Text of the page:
Earlier this month, the Supreme Court of Kentucky decided a group of cases brought against a number of nursing homes alleging personal injury. The cases themselves have little to do with each other, but they were consolidated by the court because they all presented the same issue: whether the nursing home was able to compel arbitration based on the contract that they had on file from each resident.
The relevant facts of the cases are simple. Each plaintiff was admitted to a nursing home with the assistance of someone who possessed power of attorney. As a part of the admission process, the nursing home required that a contract was signed. One clause in each of the contracts stated that any problems or disputes that arose between the parties would be settled through arbitration, rather than through the court system. For each of the plaintiffs, the person who possessed power of attorney was the person to actually sign the document.
When the nursing home residents were injured by the alleged negligence of the nursing homes at issue, the family members of those involved filed suit against the nursing home. The nursing homes, in response, sought to dismiss the cases based on the signed contract consenting to arbitration in the event of a problem.
The Court’s Opinion
The lower court determined that the decedents did not validly waive the right to a trial by jury. The Supreme Court of Kentucky agreed, citing several reasons in a lengthy and detailed opinion. The court initially noted that there was a distinction between the enforcement and the formation of an arbitration contract. In fact, the court plainly stated that if the contracts were properly formed, they would have to be enforced. However, the contracts, the court held, were not properly created in the first place.
In order to determine if the contracts were validly formed, the court looked to whether the person signing the contract had the legal authority to give up the plaintiffs’ right to a jury trial. The court noted that, as a general rule, a nursing home patient cannot waive the future right of any other person to bring a wrongful death case against a nursing home, since it is not their right to waive. The court explained that, while there may be exceptions to this rule, the intent to waive the right must be explicit in the contractual instrument. Since such an explicit term was not contained in any of the contracts at issue, the person possessing power of attorney could not waive the future right of another person to bring a lawsuit against the other parties to the contract.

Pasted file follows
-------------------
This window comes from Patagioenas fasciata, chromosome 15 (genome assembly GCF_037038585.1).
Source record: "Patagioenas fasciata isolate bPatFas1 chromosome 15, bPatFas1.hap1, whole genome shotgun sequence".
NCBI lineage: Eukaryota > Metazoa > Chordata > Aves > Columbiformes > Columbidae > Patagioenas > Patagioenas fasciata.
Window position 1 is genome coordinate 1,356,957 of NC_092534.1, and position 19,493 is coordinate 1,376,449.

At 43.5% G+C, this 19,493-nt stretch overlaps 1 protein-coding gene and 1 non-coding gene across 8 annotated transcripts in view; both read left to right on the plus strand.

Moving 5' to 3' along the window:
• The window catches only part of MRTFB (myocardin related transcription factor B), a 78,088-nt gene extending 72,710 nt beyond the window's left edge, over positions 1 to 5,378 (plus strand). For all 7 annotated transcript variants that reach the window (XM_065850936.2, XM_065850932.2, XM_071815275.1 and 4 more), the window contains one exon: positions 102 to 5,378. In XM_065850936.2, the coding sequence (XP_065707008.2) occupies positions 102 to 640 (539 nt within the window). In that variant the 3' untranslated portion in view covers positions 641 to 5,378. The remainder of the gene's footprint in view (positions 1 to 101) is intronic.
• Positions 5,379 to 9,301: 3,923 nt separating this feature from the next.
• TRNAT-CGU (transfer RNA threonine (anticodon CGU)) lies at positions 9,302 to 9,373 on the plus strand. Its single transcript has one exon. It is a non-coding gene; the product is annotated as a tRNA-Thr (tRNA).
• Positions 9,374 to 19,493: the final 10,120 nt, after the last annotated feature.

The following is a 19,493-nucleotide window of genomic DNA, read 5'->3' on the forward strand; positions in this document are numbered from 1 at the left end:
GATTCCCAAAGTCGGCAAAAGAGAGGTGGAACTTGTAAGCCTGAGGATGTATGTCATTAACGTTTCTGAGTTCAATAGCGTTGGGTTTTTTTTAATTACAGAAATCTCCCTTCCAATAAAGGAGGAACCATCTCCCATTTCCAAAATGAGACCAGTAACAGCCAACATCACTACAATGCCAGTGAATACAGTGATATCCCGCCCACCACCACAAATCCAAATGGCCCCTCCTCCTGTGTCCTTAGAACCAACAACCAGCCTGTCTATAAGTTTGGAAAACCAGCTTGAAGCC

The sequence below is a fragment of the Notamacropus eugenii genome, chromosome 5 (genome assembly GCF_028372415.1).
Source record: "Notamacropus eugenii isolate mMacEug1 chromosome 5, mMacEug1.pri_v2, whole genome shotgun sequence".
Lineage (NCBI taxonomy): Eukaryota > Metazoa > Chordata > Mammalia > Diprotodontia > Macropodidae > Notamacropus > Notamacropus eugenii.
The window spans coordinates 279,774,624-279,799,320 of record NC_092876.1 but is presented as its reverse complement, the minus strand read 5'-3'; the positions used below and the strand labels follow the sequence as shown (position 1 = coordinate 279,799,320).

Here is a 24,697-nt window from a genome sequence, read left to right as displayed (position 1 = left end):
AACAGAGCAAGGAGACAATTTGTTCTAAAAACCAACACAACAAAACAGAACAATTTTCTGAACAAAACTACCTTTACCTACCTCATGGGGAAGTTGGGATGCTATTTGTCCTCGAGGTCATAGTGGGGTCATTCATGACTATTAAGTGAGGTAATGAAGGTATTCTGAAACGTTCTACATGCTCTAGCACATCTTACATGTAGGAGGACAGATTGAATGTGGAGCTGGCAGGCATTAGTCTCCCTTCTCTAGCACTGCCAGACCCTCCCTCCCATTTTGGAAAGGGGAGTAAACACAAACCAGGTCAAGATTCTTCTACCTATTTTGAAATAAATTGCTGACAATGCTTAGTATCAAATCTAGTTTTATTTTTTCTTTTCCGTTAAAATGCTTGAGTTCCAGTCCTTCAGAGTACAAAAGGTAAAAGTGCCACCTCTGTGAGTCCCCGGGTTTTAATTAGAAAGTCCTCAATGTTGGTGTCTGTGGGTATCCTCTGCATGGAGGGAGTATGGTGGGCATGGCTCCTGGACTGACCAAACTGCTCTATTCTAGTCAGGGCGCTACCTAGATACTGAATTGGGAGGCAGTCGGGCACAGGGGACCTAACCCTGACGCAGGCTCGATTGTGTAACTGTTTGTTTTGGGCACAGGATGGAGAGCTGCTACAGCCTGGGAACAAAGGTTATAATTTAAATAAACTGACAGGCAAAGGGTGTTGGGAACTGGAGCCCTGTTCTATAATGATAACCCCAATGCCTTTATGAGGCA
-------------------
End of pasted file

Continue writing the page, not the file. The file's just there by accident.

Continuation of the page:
Has Your Loved One Been Injured in a Maryland Nursing Home?
If your loved one has recently been seriously injured or killed as a result of a nursing home employee’s negligent or intentional conduct, you may be entitled to monetary compensation. However, as you can see from the discussion above, these lawsuits can give rise to many complex and unanticipated issues. To ensure that you are well represented in your case, call 410-654-3600 today to set up a free consultation with one of the dedicated nursing home injury attorneys at the Maryland-based law firm of Lebowitz & Mzhen Personal Injury Lawyers.
More Blog Posts:
Nurse Faces Criminal Charges for Abuse of Resident, Maryland Nursing Home Lawyer Blog, published September 28, 2015.
Video Camera Installed By Loved Ones Catches Abusive Nurses in Action, Maryland Nursing Home Lawyer Blog, published August 13, 2015.